33 thoughts on “October 12, 2015

  1. My last retail job solved this problem by having really long poles attached to the shopping carts so that they can’t even leave the store.

    But what if a customer bought something really large or heavy, and really needs a cart to wheel their purchase out to their car? We had other shopping carts for that purpose. They were shopping carts that homeless people stole from other retailers and abandoned in our parking lot. Our customers were more than welcome to use the Michaels shopping cart to haul large purchases out of the store. If they bought a lot of stuff, then they can use the Safeway shopping cart.

    • I may have told this story before, but my store had poles, and we were forever finding the poles stuck under and behind racks. Once there was a man with a child in a baby carrier in the front of the basket, where a larger child would sit. The man wanted to take the basked outside with the child in the carrier, so he tilted the basket backwards, tipping the wheels which were outside in the air, so it could easily have slipped down, to get the pole under the door. EEK.

      • No, no, no, they just went out and bought themselves a better wrench than the ones they sell, so they could use a quality piece in the stockroom 😀

      • No it’s not. I could go to Home Depot, Lowes, Walmart etc. and get craftsman tools. Just because Sears owns the Craftsman brand name, doesn’t mean they can’t sell it to other franchises. It doesn’t matter to them, they make their money whether they sell it direct to a customer or to another franchise.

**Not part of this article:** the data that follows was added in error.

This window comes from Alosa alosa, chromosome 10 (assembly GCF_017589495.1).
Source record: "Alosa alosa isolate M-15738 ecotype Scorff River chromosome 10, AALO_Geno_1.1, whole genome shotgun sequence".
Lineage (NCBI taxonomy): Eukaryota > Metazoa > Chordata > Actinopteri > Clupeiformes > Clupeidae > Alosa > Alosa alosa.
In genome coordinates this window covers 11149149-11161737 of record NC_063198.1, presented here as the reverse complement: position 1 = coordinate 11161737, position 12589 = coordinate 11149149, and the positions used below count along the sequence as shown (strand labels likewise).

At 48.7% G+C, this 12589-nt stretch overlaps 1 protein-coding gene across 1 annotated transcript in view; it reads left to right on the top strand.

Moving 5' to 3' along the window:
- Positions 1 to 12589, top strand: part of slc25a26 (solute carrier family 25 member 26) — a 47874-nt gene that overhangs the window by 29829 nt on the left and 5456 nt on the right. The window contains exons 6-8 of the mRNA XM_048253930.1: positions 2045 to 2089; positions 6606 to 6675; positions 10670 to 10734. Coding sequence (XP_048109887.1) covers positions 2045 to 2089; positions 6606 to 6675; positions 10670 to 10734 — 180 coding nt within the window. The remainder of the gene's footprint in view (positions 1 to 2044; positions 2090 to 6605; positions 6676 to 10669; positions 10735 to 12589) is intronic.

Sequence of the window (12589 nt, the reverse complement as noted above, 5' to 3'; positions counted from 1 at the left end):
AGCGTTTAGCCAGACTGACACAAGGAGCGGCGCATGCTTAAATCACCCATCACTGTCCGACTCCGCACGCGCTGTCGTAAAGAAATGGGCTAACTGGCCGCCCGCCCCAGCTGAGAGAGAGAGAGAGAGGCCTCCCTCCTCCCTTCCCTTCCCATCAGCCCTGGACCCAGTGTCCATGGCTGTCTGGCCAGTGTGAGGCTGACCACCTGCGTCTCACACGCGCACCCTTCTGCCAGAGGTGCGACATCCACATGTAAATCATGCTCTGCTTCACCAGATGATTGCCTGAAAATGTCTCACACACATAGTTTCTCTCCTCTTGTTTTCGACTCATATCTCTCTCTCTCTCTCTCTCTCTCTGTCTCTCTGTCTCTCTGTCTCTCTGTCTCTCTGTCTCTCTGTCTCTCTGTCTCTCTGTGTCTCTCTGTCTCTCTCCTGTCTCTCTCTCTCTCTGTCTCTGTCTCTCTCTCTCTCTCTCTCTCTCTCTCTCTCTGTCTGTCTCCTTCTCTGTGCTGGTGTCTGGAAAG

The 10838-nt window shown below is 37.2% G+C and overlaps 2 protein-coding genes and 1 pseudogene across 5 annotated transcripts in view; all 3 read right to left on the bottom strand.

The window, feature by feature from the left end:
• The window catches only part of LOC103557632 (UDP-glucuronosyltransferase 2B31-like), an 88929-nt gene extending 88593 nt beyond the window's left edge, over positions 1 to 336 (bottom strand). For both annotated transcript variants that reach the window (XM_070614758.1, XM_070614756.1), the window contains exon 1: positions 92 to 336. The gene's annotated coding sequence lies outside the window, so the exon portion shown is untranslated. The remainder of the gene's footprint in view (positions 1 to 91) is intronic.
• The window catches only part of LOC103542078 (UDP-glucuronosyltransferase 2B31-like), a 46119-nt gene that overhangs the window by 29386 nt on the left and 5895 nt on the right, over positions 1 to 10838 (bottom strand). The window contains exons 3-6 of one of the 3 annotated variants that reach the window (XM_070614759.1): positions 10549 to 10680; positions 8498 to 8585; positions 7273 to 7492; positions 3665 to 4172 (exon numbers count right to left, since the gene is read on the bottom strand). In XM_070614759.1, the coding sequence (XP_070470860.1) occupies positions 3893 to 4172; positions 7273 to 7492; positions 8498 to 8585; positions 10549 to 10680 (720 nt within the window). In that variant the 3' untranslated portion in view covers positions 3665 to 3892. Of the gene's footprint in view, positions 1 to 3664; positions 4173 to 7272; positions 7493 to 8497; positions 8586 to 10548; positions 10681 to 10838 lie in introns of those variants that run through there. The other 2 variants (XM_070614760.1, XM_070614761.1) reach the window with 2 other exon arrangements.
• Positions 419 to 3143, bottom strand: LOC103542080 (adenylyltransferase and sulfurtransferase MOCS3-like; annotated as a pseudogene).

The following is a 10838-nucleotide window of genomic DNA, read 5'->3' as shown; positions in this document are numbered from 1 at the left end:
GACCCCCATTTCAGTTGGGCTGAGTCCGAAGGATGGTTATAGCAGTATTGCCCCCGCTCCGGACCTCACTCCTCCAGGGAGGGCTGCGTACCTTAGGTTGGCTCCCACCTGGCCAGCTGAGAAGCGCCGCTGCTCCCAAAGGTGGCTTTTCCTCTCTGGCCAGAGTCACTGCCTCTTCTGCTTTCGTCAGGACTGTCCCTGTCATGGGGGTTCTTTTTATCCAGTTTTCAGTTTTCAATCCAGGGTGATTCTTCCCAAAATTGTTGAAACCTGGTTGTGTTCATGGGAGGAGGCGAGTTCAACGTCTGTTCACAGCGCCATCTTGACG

• Sears has been selling Craftsman and Kenmore merchandise through other retailers for a couple years (Ace Hardware, in particular) because keeping your high quality store brands in-house to drive traffic to your dying stores is overrated, apparently.

    • I don’t see a display of tools in the comic. It is reasonable to consider that the Craftsman wrench in her hand belongs to the store for maintenance purposes… or, he picked a recognized brand so that readers would pick up the joke without a lot of unnecessary explanation.

      • That’s what I was figuring; if you look at the background, you can see shelving propped out. I figured he caught Marla in the midst of setting up a new display or something.

  2. Well, since you know the law, by all means, take it to court. And then watch Grumbel’s lawyer not only escape all responsibility, but assessed you the lawyer fees for bringing the lawsuit. Yes, it can happen that way.